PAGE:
Hammersmith & Fulham Council have unanimously approved planning permission for Chelsea to redevelop Stamford Bridge.
The proposed rebuild to increase capacity to 60,000 was presented in model form at a hearing at Hammersmith Town Hall on Wednesday.
The council had already initially recommended that the application be approved and, after a three-hour meeting attended by Blues chairman Bruce Buck and director Eugene Tenenbaum, permission was granted.
The Mayor of London Sadiq Khan now has 14 days to call in the verdict, should he wish to, on a stadium expected to cost £500m and take three years to build.
In a statement, Chelsea said: "We are grateful that planning permission was granted for the redevelopment of our historic home.
"The committee decision does not mean that work can begin on site. This is just the latest step, although a significant one, that we have to take before we can commence work, including obtaining various other permissions."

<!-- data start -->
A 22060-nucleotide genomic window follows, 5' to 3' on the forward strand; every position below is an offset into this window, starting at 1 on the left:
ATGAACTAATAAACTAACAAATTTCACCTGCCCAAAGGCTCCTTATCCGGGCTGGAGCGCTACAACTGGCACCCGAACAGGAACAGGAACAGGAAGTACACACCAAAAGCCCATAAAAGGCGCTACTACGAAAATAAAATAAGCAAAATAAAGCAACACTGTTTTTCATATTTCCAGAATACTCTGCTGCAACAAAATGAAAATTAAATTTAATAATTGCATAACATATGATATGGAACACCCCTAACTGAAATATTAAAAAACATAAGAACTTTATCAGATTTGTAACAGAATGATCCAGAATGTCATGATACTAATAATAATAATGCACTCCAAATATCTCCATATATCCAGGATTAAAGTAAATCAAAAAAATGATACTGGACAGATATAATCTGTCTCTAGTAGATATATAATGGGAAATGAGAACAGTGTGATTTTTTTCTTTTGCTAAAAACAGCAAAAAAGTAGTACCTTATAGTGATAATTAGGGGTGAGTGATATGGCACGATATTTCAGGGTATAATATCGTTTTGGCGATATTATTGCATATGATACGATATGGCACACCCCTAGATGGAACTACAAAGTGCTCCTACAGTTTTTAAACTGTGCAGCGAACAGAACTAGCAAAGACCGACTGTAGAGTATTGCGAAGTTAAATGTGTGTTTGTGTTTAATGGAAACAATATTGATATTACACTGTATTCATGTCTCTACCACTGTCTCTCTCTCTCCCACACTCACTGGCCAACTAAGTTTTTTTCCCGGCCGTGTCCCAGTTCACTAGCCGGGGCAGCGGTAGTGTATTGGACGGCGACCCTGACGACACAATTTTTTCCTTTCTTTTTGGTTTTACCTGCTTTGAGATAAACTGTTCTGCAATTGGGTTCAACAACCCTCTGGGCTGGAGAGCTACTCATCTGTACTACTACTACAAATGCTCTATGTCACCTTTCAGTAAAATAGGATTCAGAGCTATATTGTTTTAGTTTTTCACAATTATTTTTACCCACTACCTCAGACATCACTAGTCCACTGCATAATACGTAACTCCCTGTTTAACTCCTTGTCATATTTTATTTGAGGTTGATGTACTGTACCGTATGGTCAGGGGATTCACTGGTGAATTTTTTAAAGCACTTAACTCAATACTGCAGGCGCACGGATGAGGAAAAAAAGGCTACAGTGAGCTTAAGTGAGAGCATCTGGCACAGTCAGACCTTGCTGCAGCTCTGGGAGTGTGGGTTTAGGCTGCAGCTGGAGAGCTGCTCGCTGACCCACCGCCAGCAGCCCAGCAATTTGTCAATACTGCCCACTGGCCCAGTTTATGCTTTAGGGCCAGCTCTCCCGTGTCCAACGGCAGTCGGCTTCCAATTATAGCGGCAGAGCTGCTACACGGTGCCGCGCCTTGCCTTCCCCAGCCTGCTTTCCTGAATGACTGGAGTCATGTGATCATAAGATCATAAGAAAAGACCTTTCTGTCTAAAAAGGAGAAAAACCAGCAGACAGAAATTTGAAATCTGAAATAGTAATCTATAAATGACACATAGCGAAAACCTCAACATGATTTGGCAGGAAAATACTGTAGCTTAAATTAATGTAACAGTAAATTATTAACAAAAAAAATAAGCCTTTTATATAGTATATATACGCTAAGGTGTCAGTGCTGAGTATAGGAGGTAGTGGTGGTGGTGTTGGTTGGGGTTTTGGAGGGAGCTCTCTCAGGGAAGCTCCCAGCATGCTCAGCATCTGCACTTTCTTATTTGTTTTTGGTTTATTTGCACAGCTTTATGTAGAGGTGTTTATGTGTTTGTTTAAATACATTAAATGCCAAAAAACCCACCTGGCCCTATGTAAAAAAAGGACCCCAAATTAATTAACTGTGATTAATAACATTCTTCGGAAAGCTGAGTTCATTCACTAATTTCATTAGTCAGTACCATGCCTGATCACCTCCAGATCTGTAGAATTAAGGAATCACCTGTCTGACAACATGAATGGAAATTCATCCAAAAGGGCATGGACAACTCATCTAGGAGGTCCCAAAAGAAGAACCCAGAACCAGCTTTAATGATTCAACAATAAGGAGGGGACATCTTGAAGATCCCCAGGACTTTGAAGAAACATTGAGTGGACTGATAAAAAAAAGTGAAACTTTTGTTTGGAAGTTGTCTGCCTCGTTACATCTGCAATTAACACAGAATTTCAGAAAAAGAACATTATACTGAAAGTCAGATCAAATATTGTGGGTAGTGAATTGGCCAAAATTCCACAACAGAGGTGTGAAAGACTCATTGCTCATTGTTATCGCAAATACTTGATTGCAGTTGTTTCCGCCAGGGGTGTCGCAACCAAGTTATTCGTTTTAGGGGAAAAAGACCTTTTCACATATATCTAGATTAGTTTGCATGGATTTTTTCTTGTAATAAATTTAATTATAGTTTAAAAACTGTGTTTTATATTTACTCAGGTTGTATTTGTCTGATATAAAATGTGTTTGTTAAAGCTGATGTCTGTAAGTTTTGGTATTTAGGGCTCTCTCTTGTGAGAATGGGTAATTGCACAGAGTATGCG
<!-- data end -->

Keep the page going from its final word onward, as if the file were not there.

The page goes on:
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Stamford Bridge's current capacity is 41,663, making it the ninth largest club ground in England behind Manchester United, Arsenal, West Ham, Manchester City, Liverpool, Sunderland, Newcastle United and Aston Villa.
Rather than move site and build from scratch, though, the club have decided that redeveloping Stamford Bridge is their preferred option.
The main point of discussion is likely to be the ground's proximity to transport, with the new prospective capacity of 60,000 making the distance of underground and railway lines paramount and the main challenge facing the project.
The project will also mean that the club will need to find a temporary home due to the complex nature of the build, with a lowering of the arena and excavation likely to achieve the desired capacity on the 12-acre site.